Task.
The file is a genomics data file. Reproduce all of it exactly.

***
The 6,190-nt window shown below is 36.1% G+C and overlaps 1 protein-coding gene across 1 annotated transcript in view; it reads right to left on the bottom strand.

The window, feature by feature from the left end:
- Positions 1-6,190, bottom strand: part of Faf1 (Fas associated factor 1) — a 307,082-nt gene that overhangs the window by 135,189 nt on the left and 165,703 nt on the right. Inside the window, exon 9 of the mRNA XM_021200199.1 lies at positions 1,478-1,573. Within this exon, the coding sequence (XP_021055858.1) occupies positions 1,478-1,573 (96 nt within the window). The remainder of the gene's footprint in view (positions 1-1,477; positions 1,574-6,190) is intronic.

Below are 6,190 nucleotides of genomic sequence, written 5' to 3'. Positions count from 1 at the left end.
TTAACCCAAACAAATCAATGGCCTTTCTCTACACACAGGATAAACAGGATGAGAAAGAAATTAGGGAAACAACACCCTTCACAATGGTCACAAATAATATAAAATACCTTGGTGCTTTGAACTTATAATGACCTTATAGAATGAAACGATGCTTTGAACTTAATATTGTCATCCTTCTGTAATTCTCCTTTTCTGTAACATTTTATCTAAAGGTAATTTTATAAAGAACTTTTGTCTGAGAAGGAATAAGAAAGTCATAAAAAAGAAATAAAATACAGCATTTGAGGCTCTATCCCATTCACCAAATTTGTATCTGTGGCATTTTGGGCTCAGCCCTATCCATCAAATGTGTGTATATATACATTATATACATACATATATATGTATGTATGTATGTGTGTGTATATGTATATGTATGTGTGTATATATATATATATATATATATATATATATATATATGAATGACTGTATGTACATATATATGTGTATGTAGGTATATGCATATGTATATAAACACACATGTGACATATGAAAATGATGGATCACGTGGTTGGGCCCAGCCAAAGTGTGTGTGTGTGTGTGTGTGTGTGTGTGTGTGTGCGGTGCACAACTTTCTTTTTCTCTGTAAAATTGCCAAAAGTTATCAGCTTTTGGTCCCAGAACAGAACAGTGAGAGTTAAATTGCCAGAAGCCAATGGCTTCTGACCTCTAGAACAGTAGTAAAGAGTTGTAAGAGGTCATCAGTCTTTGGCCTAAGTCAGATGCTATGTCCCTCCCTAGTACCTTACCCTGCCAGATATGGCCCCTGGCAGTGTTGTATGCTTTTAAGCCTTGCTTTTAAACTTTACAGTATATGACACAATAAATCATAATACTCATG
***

The 6,190-nt window shown below is 36.1% G+C and overlaps 1 protein-coding gene across 1 annotated transcript in view; it reads right to left on the bottom strand.

The window, feature by feature from the left end:
- Positions 1-6,190, bottom strand: part of Faf1 (Fas associated factor 1) — a 307,082-nt gene that overhangs the window by 135,189 nt on the left and 165,703 nt on the right. Inside the window, exon 9 of the mRNA XM_021200199.1 lies at positions 1,478-1,573. Within this exon, the coding sequence (XP_021055858.1) occupies positions 1,478-1,573 (96 nt within the window). The remainder of the gene's footprint in view (positions 1-1,477; positions 1,574-6,190) is intronic.

Below are 6,190 nucleotides of genomic sequence, written 5' to 3'. Positions count from 1 at the left end.
TTAACCCAAACAAATCAATGGCCTTTCTCTACACACAGGATAAACAGGATGAGAAAGAAATTAGGGAAACAACACCCTTCACAATGGTCACAAATAATATAAAATACCTTGGTGCTTTGAACTTATAATGACCTTATAGAATGAAACGATGCTTTGAACTTAATATTGTCATCCTTCTGTAATTCTCCTTTTCTGTAACATTTTATCTAAAGGTAATTTTATAAAGAACTTTTGTCTGAGAAGGAATAAGAAAGTCATAAAAAAGAAATAAAATACAGCATTTGAGGCTCTATCCCATTCACCAAATTTGTATCTGTGGCATTTTGGGCTCAGCCCTATCCATCAAATGTGTGTATATATACATTATATACATACATATATATGTATGTATGTATGTGTGTGTATATGTATATGTATGTGTGTATATATATATATATATATATATATATATATATATATGAATGACTGTATGTACATATATATGTGTATGTAGGTATATGCATATGTATATAAACACACATGTGACATATGAAAATGATGGATCACGTGGTTGGGCCCAGCCAAAGTGTGTGTGTGTGTGTGTGTGTGTGTGTGTGTGTGCGGTGCACAACTTTCTTTTTCTCTGTAAAATTGCCAAAAGTTATCAGCTTTTGGTCCCAGAACAGAACAGTGAGAGTTAAATTGCCAGAAGCCAATGGCTTCTGACCTCTAGAACAGTAGTAAAGAGTTGTAAGAGGTCATCAGTCTTTGGCCTAAGTCAGATGCTATGTCCCTCCCTAGTACCTTACCCTGCCAGATATGGCCCCTGGCAGTGTTGTATGCTTTTAAGCCTTGCTTTTAAACTTTACAGTATATGACACAATAAATCATAATACTCATG